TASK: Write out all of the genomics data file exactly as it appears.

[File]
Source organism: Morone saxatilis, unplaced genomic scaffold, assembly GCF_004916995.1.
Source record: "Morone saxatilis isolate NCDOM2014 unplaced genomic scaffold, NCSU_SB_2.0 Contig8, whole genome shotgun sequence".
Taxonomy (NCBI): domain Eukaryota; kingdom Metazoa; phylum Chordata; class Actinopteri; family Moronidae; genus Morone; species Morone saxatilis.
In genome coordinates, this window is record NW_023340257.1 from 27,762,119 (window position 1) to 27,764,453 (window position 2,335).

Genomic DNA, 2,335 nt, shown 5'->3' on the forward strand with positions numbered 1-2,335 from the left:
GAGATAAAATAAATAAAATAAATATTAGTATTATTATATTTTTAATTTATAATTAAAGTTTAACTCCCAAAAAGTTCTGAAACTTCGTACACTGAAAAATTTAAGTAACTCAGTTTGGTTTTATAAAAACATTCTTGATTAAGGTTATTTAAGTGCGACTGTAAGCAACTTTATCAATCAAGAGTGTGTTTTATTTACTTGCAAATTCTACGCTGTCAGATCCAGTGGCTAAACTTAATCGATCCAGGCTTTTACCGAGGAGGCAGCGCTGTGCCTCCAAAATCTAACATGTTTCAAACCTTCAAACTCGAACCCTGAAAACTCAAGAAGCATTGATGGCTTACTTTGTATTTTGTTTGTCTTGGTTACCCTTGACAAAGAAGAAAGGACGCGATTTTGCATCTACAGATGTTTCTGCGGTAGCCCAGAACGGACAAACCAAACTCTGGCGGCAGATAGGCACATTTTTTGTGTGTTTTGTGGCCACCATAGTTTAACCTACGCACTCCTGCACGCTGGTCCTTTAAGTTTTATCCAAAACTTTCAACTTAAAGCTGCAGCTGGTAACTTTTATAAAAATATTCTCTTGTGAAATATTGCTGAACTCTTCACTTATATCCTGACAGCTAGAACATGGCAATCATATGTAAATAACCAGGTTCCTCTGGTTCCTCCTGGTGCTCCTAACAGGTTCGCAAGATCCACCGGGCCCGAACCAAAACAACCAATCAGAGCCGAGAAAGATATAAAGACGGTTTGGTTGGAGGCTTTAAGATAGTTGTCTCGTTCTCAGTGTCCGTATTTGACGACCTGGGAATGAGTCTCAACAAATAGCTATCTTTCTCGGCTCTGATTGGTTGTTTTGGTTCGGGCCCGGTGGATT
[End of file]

Source organism: Morone saxatilis, unplaced genomic scaffold, assembly GCF_004916995.1.
Source record: "Morone saxatilis isolate NCDOM2014 unplaced genomic scaffold, NCSU_SB_2.0 Contig8, whole genome shotgun sequence".
Taxonomy (NCBI): domain Eukaryota; kingdom Metazoa; phylum Chordata; class Actinopteri; family Moronidae; genus Morone; species Morone saxatilis.
In genome coordinates, this window is record NW_023340257.1 from 27,762,119 (window position 1) to 27,764,453 (window position 2,335).

Genomic DNA, 2,335 nt, shown 5'->3' on the forward strand with positions numbered 1-2,335 from the left:
GAGATAAAATAAATAAAATAAATATTAGTATTATTATATTTTTAATTTATAATTAAAGTTTAACTCCCAAAAAGTTCTGAAACTTCGTACACTGAAAAATTTAAGTAACTCAGTTTGGTTTTATAAAAACATTCTTGATTAAGGTTATTTAAGTGCGACTGTAAGCAACTTTATCAATCAAGAGTGTGTTTTATTTACTTGCAAATTCTACGCTGTCAGATCCAGTGGCTAAACTTAATCGATCCAGGCTTTTACCGAGGAGGCAGCGCTGTGCCTCCAAAATCTAACATGTTTCAAACCTTCAAACTCGAACCCTGAAAACTCAAGAAGCATTGATGGCTTACTTTGTATTTTGTTTGTCTTGGTTACCCTTGACAAAGAAGAAAGGACGCGATTTTGCATCTACAGATGTTTCTGCGGTAGCCCAGAACGGACAAACCAAACTCTGGCGGCAGATAGGCACATTTTTTGTGTGTTTTGTGGCCACCATAGTTTAACCTACGCACTCCTGCACGCTGGTCCTTTAAGTTTTATCCAAAACTTTCAACTTAAAGCTGCAGCTGGTAACTTTTATAAAAATATTCTCTTGTGAAATATTGCTGAACTCTTCACTTATATCCTGACAGCTAGAACATGGCAATCATATGTAAATAACCAGGTTCCTCTGGTTCCTCCTGGTGCTCCTAACAGGTTCGCAAGATCCACCGGGCCCGAACCAAAACAACCAATCAGAGCCGAGAAAGATATAAAGACGGTTTGGTTGGAGGCTTTAAGATAGTTGTCTCGTTCTCAGTGTCCGTATTTGACGACCTGGGAATGAGTCTCAACAAATAGCTATCTTTCTCGGCTCTGATTGGTTGTTTTGGTTCGGGCCCGGTGGATT